Here let me put it on record that neither in the Waiters’ Union nor in our syndicate during our four years of strike actions was there one coward or traitor. Not one out of those thousands could be bought or bribed. Every one was loyal to themselves and to their revolutionary union. Press reporters, managers of catering firms, police, all tried to find out what we were doing next. As an example, a Daily Telegraph reporter said if we could give him some copy, he would see that hotel and restaurant unemployed had a separate column all to themselves. Well, he was given some copy, useless copy, but he kept his word and the column was an accomplished fact, from then to the outbreak of the war.

Having got our constitution for direct action we had a great deal of work to do in building up the membership. There were at this time some thirty to forty thousand catering workers in London alone. We had to secure the greatest portion of this number if possible, but we were not prepared to water down our agreed line of action in order to secure members. Most of us were class conscious and we were determined to fight on class lines, so hard work, indoor and outdoor meetings, committee meetings and members’ general meetings, and dozens of large and small matters which were vital to the syndicate’s success must be undertaken to ensure that success.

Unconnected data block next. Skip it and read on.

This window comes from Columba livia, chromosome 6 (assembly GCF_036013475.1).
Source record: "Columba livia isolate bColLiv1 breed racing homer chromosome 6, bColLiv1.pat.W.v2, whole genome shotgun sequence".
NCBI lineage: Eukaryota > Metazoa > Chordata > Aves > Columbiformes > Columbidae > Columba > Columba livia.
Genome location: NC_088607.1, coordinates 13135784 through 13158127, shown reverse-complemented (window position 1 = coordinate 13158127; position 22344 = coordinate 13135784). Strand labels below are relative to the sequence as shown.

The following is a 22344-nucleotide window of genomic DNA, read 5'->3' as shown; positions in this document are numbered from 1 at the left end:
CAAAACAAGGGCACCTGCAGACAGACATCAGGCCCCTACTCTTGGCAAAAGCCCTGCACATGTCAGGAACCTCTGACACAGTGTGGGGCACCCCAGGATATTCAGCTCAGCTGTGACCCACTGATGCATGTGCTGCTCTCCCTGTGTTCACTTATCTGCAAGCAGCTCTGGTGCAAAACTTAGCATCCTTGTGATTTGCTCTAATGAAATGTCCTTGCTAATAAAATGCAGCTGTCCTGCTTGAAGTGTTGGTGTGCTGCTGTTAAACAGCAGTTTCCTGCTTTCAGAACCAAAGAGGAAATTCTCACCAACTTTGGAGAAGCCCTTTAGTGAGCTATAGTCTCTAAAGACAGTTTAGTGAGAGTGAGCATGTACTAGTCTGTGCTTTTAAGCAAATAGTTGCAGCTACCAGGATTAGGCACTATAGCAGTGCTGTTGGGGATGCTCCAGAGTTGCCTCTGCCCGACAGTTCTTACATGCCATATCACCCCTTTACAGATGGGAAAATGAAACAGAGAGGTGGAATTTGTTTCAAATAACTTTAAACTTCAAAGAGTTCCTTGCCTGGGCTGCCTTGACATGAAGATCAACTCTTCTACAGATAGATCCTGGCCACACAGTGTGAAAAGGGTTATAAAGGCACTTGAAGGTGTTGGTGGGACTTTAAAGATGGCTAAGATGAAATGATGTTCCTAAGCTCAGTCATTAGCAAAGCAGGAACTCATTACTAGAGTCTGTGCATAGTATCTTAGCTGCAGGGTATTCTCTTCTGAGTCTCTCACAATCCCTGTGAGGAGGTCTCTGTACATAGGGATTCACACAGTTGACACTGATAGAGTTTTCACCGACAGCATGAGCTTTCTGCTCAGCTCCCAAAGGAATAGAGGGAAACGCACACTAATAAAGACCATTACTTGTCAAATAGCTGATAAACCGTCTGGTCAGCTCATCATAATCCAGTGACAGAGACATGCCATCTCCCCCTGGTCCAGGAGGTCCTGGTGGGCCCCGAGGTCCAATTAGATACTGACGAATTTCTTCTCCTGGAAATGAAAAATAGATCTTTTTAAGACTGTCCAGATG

As the reader will no doubt realise, it was no easy job to build up a great syndicalist movement in London, and it was several years before we were ready for action. At this time, 1910, from one end of Britain to the other, strikes, lock-outs, unemployment, were absolutely chronic. Semi- and full starvation, death and disease, were stalking through the land. Men struck without their leaders’ consent, unemployed became desperate, it only needed a spark to set alight their fury against the bosses. That spark came and then the unequal fight took place in the West End. Shops were raided, windows smashed, the well-fed aristocrat got the wind-up and fled from these infuriated half-starved men. But though they were beaten cruelly by the police, they accomplished by their bloody actions more than the respectable trade union movement had accomplished in years. The Lord Mayor of London opened a Mansion House Fund for the unemployed. In a few days £40,000 passed into that Fund and a few years later came the dole. Meanwhile schemes for providing work were set on foot. Charity societies, clergy and the like, saw a profit for themselves, so they suddenly had an active sympathy for these men. The Press, seeing that public sympathy was aroused, opened their columns hoping by doing so to increase their circulation. So even the unemployed were exploited.